Outdoor Ad Companies Test Magink's Programmable-Ink Billboard
Clear Channel and others check out changeable display
The billboard shown above may not look like a breakthrough, but it is. This prototype 3 x 6 m billboard being tested in London by outdoor-media giant Clear Channel International is actually an easily changeable sign that uses electronically controlled full-color ink. The display was developed jointly by Magink Display Technologies, Inc. and Mitsubishi Electric Corp, a pioneer in large-scale video display equipment. The Clear Channel test in the UK was the first pilot test of the display but other outdoor media companies will be testing the displays in the US, Canada, Korea, Japan and Israel.
As the pilot tests were getting underway, Magink and Mitsubishi chose the recent ISA Sign Expo to roll out what they are terming the world's first commercially viable, large-scale, full-color "digital ink" display for the outdoor advertising industry. It's likely that few people strolling the aisles of the show fully understood the significance of what they were looking at.
Even though Magink is calling them "digital inks," the inks should not be confused with the digital printing inks used by superwide inkjet printers. For one thing, Magink's digital inks aren't output onto vinyl or other print substrates. Instead, these inks are in the form of an electronic paste sandwiched between thin sheets of glass or plastic. Electronic signals transmitted to the backplane manipulate the size and angle of fabricated molecules and change the appearance of the colors on the surface of the inks (i.e., the color wavelengths and density of light reflected to the viewer).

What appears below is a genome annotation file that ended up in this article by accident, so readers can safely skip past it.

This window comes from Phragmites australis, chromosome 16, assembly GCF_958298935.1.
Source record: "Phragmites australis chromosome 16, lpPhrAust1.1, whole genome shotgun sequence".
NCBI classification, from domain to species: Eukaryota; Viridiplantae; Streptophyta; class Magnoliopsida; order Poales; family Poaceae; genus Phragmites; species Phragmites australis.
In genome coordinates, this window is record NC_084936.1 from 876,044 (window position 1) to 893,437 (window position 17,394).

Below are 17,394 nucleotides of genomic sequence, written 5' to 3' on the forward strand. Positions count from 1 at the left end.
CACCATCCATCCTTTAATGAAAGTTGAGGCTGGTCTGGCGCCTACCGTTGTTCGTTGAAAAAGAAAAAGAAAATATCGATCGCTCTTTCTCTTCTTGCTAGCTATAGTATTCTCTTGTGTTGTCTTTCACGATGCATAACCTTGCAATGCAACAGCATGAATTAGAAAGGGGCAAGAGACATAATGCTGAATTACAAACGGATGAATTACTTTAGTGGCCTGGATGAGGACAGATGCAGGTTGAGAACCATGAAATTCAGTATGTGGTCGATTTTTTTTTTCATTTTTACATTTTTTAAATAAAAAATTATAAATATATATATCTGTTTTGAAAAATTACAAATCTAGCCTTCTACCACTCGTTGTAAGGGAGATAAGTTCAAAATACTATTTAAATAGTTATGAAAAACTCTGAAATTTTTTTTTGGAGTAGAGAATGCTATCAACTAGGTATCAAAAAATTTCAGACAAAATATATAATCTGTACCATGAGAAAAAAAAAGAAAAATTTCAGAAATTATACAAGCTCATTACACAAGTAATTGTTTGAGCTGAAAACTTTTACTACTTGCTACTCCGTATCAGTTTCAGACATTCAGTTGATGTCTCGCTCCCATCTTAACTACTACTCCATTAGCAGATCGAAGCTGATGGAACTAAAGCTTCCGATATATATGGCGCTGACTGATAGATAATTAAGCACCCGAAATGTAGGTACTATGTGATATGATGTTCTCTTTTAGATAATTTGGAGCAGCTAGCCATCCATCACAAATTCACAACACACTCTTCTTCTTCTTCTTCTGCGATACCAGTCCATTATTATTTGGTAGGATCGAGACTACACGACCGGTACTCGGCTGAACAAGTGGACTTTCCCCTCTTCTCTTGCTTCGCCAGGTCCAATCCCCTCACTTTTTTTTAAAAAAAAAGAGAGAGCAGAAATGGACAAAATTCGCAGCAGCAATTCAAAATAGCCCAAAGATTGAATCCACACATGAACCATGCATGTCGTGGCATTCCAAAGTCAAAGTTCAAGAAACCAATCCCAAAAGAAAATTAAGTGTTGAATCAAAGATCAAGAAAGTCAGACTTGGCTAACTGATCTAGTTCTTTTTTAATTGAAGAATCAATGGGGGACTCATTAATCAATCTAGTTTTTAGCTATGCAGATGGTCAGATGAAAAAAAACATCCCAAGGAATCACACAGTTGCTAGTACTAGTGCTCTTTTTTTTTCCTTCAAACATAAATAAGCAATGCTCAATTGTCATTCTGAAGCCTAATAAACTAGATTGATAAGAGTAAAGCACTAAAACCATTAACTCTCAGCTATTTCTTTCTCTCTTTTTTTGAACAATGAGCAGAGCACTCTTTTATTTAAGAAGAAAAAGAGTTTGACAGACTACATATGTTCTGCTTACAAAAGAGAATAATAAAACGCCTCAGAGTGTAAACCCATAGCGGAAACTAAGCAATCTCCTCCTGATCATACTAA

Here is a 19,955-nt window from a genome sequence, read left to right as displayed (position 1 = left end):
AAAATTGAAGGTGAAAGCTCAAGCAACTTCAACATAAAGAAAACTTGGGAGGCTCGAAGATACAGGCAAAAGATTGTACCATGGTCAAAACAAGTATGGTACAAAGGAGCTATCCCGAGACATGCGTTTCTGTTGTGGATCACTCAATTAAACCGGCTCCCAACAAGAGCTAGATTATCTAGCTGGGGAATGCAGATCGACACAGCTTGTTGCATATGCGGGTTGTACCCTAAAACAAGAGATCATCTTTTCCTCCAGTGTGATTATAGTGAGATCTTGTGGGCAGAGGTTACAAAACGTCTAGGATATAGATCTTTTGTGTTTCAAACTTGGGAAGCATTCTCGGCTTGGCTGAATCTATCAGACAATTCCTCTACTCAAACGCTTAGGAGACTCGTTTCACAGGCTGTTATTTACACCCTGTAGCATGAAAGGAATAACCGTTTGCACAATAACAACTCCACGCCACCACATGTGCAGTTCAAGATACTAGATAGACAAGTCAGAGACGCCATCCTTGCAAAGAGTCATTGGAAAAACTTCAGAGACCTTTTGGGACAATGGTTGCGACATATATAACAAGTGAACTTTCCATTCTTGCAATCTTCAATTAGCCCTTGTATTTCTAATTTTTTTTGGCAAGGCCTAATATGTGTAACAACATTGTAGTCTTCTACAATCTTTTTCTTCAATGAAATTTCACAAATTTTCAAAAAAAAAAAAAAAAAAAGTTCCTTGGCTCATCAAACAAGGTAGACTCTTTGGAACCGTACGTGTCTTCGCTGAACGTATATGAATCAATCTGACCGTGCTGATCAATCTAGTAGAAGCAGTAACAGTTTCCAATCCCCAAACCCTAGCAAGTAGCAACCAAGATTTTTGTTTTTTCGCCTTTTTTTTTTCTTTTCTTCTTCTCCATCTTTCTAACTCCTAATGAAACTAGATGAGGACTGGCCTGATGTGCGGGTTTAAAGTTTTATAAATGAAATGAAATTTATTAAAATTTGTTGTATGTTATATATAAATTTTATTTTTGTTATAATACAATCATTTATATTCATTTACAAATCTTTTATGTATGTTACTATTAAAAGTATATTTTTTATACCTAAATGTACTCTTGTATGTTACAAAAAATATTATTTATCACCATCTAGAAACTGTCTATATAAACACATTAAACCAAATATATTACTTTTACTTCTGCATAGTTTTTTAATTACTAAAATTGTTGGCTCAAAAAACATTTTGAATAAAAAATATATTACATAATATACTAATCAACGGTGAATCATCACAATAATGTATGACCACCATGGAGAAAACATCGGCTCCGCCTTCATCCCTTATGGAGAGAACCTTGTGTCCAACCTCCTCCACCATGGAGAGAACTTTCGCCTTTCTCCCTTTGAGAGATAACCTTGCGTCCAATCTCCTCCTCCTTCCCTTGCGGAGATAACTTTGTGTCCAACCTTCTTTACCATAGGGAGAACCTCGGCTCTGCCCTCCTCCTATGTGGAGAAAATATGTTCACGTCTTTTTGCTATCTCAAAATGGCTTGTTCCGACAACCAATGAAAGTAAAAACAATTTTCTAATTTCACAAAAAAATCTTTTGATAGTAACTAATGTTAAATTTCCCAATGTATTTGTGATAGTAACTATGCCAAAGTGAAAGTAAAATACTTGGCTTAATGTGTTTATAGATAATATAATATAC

The Magink/Mitsubishi display is catching the eye of outdoor media companies such as Clear Channel because with Magink's digital inks, billboards can be changed instantly--allowing outdoor media companies to sell space on the billboard by parts of the day to reach more targeted audiences. Plus, this digital ink eliminates the consumables, printing, and installation costs expenses associated with conventional billboards.
Ford of Britain is participating in the London test of the billboard because the company is a significant outdoor advertiser and always interested in new technologies in the medium. According to Chris Lilley, a spokesman for Ford of Britain, "We see this digital ink as an interesting technological advancement that could eradicate some of the traditional drawbacks to outdoor, such as weather, posting logistics, etc." He said that taking advantage of the medium's two-second update capabilities could open up exciting opportunities for creative copy changes.
Magink's digital-ink billboards require little electricity, remain visible day and night, and can be changed instantaneously based upon factors such as viewer reaction, time of day, sales results, or current events. The displays can be networked together and controlled via Magink's centralized software.
Magink is currently focused on commercializing the technology for the $19 billion outdoor advertising market, but also plans to use it for other displays applications, including in-store point-of-purchase, promotional displays, and consumer electronics such as PDAs and wireless phones. (magink display technologies: 212-590-2381; www.magink.com).